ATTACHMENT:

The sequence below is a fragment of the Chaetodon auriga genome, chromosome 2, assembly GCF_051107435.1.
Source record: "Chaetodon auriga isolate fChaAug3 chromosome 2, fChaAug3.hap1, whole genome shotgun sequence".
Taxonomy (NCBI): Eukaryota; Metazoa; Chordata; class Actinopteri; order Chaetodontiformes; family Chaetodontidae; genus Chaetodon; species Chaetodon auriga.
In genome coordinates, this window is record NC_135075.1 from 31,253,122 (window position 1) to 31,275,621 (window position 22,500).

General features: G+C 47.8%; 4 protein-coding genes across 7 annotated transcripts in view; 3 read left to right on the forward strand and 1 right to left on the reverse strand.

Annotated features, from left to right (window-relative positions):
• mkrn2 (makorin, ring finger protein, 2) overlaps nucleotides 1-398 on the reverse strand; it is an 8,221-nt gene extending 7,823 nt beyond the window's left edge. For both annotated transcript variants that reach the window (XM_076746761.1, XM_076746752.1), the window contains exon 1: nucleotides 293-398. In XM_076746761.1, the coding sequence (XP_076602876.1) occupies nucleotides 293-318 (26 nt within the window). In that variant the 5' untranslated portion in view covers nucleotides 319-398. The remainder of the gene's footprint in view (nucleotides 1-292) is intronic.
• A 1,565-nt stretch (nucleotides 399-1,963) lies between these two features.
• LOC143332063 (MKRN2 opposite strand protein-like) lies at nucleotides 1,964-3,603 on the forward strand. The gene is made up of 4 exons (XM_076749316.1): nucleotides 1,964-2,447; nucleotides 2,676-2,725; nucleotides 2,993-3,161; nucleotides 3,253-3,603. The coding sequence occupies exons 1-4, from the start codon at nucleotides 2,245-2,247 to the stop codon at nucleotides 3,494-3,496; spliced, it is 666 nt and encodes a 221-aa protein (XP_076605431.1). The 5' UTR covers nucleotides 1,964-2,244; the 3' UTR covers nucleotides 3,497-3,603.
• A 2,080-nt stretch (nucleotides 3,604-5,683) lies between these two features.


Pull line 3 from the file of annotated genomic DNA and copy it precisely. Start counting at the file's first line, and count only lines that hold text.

Taxonomy (NCBI): Eukaryota; Metazoa; Chordata; class Actinopteri; order Chaetodontiformes; family Chaetodontidae; genus Chaetodon; species Chaetodon auriga.